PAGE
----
The European Union has agreed to grant US antiterror investigators access to a database of banking transactions once again, having withheld access since February this year over data protection concerns.
Following the September 11 attacks, US authorities established the Terrorist Finance Tracking Program to track the funding of terrorist organisations. The EU initially agreed to share data from the Swift international transactions network with the program, but when the original agreement ran out in Febraury 2010 it refused to renew the deal.
At the time, the European Parliament claimed that US authorities were accessing and storing data in bulk, meaning that data relating to non-suspects could be held by the US for long periods. "We want a new and better deal with proper safeguards for people’s privacy," said Martin Schulz, head of the Progressive Alliance of Socialists and Democrats, the second largest party in the European Parliament.
Last night a new deal was announced, under which all data requests made by the US must be validated by Europol, the European police organisation. Also, EU citizens will now have the same rights at their US counterparts to challenge the use of their banking data in front of US courts. A third revision allows the EU to place one of its own officials within the US Treasury to monitor any proceedings against EU citizens.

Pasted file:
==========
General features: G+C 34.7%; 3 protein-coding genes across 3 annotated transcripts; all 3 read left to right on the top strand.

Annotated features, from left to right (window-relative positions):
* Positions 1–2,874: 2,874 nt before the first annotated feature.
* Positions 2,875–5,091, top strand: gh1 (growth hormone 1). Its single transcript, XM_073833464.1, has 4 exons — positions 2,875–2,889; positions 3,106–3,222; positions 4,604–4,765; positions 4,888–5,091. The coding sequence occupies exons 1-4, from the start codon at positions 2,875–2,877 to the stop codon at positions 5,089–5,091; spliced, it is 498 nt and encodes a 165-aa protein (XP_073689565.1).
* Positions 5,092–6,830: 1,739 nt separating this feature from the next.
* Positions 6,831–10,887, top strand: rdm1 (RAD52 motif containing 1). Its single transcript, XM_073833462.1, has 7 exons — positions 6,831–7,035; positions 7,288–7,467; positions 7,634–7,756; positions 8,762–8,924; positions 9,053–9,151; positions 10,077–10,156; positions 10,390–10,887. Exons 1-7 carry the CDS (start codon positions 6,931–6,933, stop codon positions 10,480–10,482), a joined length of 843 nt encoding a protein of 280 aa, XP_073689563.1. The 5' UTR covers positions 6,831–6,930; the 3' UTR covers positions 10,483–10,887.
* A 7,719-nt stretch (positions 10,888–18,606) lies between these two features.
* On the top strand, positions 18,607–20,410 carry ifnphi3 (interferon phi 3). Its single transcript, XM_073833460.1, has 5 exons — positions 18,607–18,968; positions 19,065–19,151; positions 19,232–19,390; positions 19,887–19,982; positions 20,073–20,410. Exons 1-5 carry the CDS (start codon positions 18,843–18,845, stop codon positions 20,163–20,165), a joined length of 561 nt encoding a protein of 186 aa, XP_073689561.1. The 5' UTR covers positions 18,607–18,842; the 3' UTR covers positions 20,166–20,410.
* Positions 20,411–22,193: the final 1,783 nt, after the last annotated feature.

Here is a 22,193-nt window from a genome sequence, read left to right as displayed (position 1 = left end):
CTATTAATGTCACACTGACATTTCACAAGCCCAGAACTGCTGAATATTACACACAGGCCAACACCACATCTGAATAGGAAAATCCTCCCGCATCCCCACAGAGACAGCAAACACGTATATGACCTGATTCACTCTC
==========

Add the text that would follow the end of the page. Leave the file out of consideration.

The revised deal still must be approved by the European Parliament, but it is expected that data-sharing activities will resume from August 1. “After intense confrontation, the EU Council has finally come to terms with our demands," Schulz said of the new deal.
US authorities say that the ability to access the Swift data has helped them close down terrorist cells, but it has not been without controversy. In 2006, London-based human rights organisation Privacy International filed complaints in 32 countries against the Belgian operator of the Swift network, claiming that it was providing “illicit transfers” of personal financial data to the US government.